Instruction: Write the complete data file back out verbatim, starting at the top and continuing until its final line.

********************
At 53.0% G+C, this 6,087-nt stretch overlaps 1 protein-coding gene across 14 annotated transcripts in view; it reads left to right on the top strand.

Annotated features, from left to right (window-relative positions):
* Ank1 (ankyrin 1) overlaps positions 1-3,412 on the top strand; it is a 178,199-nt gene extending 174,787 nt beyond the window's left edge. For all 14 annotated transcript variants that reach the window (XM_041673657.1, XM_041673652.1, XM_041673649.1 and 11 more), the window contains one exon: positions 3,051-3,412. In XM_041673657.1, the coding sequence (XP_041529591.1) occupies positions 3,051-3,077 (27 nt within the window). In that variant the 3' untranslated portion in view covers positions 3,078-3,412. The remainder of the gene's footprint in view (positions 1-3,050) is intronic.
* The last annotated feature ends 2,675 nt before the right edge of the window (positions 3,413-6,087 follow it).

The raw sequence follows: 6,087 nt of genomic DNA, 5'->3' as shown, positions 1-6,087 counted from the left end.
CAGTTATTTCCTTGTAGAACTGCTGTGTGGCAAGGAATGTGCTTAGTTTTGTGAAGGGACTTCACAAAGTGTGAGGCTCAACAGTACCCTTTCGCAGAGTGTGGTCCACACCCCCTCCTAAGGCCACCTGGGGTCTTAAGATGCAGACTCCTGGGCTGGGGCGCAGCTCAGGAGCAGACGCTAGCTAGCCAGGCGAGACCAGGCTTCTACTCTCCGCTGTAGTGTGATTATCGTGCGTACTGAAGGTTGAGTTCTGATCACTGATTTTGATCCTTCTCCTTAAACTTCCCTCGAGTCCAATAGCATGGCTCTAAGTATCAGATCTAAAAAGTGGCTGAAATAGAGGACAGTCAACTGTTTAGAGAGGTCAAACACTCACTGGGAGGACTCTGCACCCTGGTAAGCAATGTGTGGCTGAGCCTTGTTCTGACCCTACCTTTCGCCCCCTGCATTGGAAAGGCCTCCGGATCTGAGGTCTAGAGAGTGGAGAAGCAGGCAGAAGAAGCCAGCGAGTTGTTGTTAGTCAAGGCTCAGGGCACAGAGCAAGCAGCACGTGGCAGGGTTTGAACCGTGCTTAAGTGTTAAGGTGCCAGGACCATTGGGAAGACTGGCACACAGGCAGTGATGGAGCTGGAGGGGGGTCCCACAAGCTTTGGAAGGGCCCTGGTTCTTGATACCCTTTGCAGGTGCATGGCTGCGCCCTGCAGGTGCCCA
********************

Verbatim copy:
At 53.0% G+C, this 6,087-nt stretch overlaps 1 protein-coding gene across 14 annotated transcripts in view; it reads left to right on the top strand.

Annotated features, from left to right (window-relative positions):
* Ank1 (ankyrin 1) overlaps positions 1-3,412 on the top strand; it is a 178,199-nt gene extending 174,787 nt beyond the window's left edge. For all 14 annotated transcript variants that reach the window (XM_041673657.1, XM_041673652.1, XM_041673649.1 and 11 more), the window contains one exon: positions 3,051-3,412. In XM_041673657.1, the coding sequence (XP_041529591.1) occupies positions 3,051-3,077 (27 nt within the window). In that variant the 3' untranslated portion in view covers positions 3,078-3,412. The remainder of the gene's footprint in view (positions 1-3,050) is intronic.
* The last annotated feature ends 2,675 nt before the right edge of the window (positions 3,413-6,087 follow it).

The raw sequence follows: 6,087 nt of genomic DNA, 5'->3' as shown, positions 1-6,087 counted from the left end.
CAGTTATTTCCTTGTAGAACTGCTGTGTGGCAAGGAATGTGCTTAGTTTTGTGAAGGGACTTCACAAAGTGTGAGGCTCAACAGTACCCTTTCGCAGAGTGTGGTCCACACCCCCTCCTAAGGCCACCTGGGGTCTTAAGATGCAGACTCCTGGGCTGGGGCGCAGCTCAGGAGCAGACGCTAGCTAGCCAGGCGAGACCAGGCTTCTACTCTCCGCTGTAGTGTGATTATCGTGCGTACTGAAGGTTGAGTTCTGATCACTGATTTTGATCCTTCTCCTTAAACTTCCCTCGAGTCCAATAGCATGGCTCTAAGTATCAGATCTAAAAAGTGGCTGAAATAGAGGACAGTCAACTGTTTAGAGAGGTCAAACACTCACTGGGAGGACTCTGCACCCTGGTAAGCAATGTGTGGCTGAGCCTTGTTCTGACCCTACCTTTCGCCCCCTGCATTGGAAAGGCCTCCGGATCTGAGGTCTAGAGAGTGGAGAAGCAGGCAGAAGAAGCCAGCGAGTTGTTGTTAGTCAAGGCTCAGGGCACAGAGCAAGCAGCACGTGGCAGGGTTTGAACCGTGCTTAAGTGTTAAGGTGCCAGGACCATTGGGAAGACTGGCACACAGGCAGTGATGGAGCTGGAGGGGGGTCCCACAAGCTTTGGAAGGGCCCTGGTTCTTGATACCCTTTGCAGGTGCATGGCTGCGCCCTGCAGGTGCCCA